He Ran To Me

He ran to me

Last Thursday, I did a wrap up on Love. Highlighted how important power, gifts, connections, talents etc. might be, and how Love surpasses them all. Here’s the link to that post. http://bit.ly/1UDIzy5.

Today’s post isn’t on Love per se, but how it affects our Father and us. Let me tell a concise story.

There was a Man who had large farmlands, more than anyone in the city, country or continent. He’d boasted that his was the biggest in the world, and he was right. He had two children, male and female, and he gifted them with enough lands to secure their prosperity for generations.

When he felt they’d gleaned enough wisdom from him, principles on godly living, obeying authorities, being successful farm owners, and of course obeying their Father, which essentially was him, he bade them goodbye. The day of departure was the only time the Father would weep. A neighbor recalls that the Father buried His face in the hem of his robe.

The Father wasn’t weeping for fear, but because he knew the world beyond his expanse ranches bore a gob of distractions, and he so much cherished his children’s companionship. What did he do? A contingency plan. He gifted his kids with a mobile that could reach him from anywhere in the world. No one – not the point-nosed neighbor, not the Father’s closest associate, and definitely not the children who waited by the trucks – had seen ever seen a mobile as such.

They could call Him in the bath, while milking cows, even when stuck in a subway station. Anywhere. With that, his mind was assured – his children would always reach him. The only downside was that the Father couldn’t make the first call. The mobile was constructed such that the Father could only wait for his children (who were grown enough to be called young adults) to call him.

And so they departed. And the days grew to months. The children thrived, for a while. Then, the inevitable happened. The daughter’s farmlands suffered infestation – rodents, rabbits, and rats were glad to make her farmlands a habitation. She knew her Father could handle such a massive attack – she’d seen him overcome one with the tap of a feet. But, she was afraid to call. Rather, she feared the Father would rebuke her for being so careless and ignorant. So, she watched on as the attack continued.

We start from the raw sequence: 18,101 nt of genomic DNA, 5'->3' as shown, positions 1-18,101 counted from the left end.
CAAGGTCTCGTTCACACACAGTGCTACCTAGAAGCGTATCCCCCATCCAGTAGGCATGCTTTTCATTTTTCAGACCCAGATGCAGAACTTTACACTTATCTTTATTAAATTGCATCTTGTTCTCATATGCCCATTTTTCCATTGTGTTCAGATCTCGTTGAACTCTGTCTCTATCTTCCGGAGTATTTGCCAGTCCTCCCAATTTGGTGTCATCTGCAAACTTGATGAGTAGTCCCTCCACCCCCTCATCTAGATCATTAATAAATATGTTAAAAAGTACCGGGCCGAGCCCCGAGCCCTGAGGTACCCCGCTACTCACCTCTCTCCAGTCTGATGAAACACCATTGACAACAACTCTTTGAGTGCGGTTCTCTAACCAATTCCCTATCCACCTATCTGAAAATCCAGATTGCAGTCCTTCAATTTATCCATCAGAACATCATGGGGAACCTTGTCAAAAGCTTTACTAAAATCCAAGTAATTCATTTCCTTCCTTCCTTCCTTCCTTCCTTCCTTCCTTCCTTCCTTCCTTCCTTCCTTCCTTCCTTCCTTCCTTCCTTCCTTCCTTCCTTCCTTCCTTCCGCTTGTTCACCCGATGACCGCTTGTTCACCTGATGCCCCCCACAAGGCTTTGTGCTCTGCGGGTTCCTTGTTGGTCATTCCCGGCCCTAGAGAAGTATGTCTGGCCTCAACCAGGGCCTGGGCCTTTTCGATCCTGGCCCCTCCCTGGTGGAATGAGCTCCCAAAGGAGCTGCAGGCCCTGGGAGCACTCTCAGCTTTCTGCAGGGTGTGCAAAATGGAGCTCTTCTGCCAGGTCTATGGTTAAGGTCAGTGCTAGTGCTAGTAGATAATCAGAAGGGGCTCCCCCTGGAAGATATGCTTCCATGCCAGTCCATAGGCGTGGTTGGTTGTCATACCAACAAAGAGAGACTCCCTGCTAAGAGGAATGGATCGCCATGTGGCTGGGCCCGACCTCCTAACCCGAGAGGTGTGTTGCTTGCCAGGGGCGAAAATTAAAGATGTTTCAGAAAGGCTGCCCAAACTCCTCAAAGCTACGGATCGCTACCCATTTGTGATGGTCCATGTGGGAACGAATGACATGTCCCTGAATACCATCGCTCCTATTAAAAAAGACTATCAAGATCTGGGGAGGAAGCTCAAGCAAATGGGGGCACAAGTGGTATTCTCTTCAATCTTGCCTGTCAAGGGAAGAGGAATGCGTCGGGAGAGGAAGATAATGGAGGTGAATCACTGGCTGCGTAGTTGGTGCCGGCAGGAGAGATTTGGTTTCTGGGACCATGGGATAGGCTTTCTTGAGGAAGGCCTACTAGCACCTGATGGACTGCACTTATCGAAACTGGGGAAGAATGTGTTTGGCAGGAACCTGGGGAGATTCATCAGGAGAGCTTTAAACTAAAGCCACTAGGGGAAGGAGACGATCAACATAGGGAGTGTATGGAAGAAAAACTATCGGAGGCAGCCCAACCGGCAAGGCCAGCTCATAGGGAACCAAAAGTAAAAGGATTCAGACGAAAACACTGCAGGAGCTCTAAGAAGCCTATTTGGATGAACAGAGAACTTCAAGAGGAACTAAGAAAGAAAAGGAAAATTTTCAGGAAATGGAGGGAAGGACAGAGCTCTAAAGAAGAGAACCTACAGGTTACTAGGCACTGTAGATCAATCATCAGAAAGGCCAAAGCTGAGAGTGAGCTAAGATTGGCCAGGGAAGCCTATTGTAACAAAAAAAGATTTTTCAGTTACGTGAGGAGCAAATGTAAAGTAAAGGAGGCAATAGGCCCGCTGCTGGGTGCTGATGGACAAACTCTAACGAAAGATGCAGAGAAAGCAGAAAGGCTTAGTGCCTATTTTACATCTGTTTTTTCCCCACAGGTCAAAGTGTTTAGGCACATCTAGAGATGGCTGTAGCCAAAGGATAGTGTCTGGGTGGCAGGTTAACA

Thousands of miles away, the Father knew of his daughter’s tragedy. He’d heard good reports from his son, and urged the son to go help his sister, but the son refused. The Father waited for the call from his daughter. One of his workers would note that the Father went about His managerial duties in grief. He always had a hand clutched over his chest.

One sunny gusty morning, when he couldn’t bear it any longer, he departed. The workers were dazed. The Father was leaving all the lands attributed to Him to help His daughter. Padding His favorite horse, he unrobed his royal apparel and took on a countryside dressing. Off he went.

The daughter, wallowing in a cabin in the last farmland, heard the hoofs and wondered who would be merciful enough to visit her. Guess what happened when she peeked out of the caved-in cabin. She went numb. Her Father, in corduroys and boots, alighted, and started running. Towards her. She couldn’t believe. He was crying as he ran. Screaming. Singing. Shouting. Arms wide open. Above, she heard blades whirling and looked. Oodles of copters filled the air, her Father’s workers occupying every seat. Looking on.

She ran towards her Father. And He ran to her daughter. They embraced. They wept. They sang. Then He said, “You should have called me. I Love you, my daughter.” She was forlorn. She wanted to say: I’m sorry Father. She said, “Father, look at the lands you gave me.”

The Father didn’t look. He didn’t have to. She turned. Her mouth drew wide in shock. There was no indication of an attack. Then she snapped. The Father had overcome the first infest with a tap of his feet. But for her, he didn’t tap. He pounded his feet and ran.

The daughter knew no greater joy.

I don’t know any greater joy than the truth that God is always waiting for us. And that He put off his royal apparel in heaven to be a carpenter on earth. Just for anyone who would jump into his embrace. That’s the greatest Love story ever. It has been told over and again. Songs. Movies. Books. Stories. And now, this blog.

Here’s a link to one of the best ‘prodigal’ stories I’ve ever watched. http://bit.ly/1TXHfGR I have a question for you: What is the greatest act of Love you’ve received?

After-word: I promised to tell a concise story. I hope this wasn’t too long. Also, I read this blog yesterday, and I thought you might enjoy it. http://bit.ly/1ZBhVKG. Kindly share, like, and leave comments on this post. I love you all.


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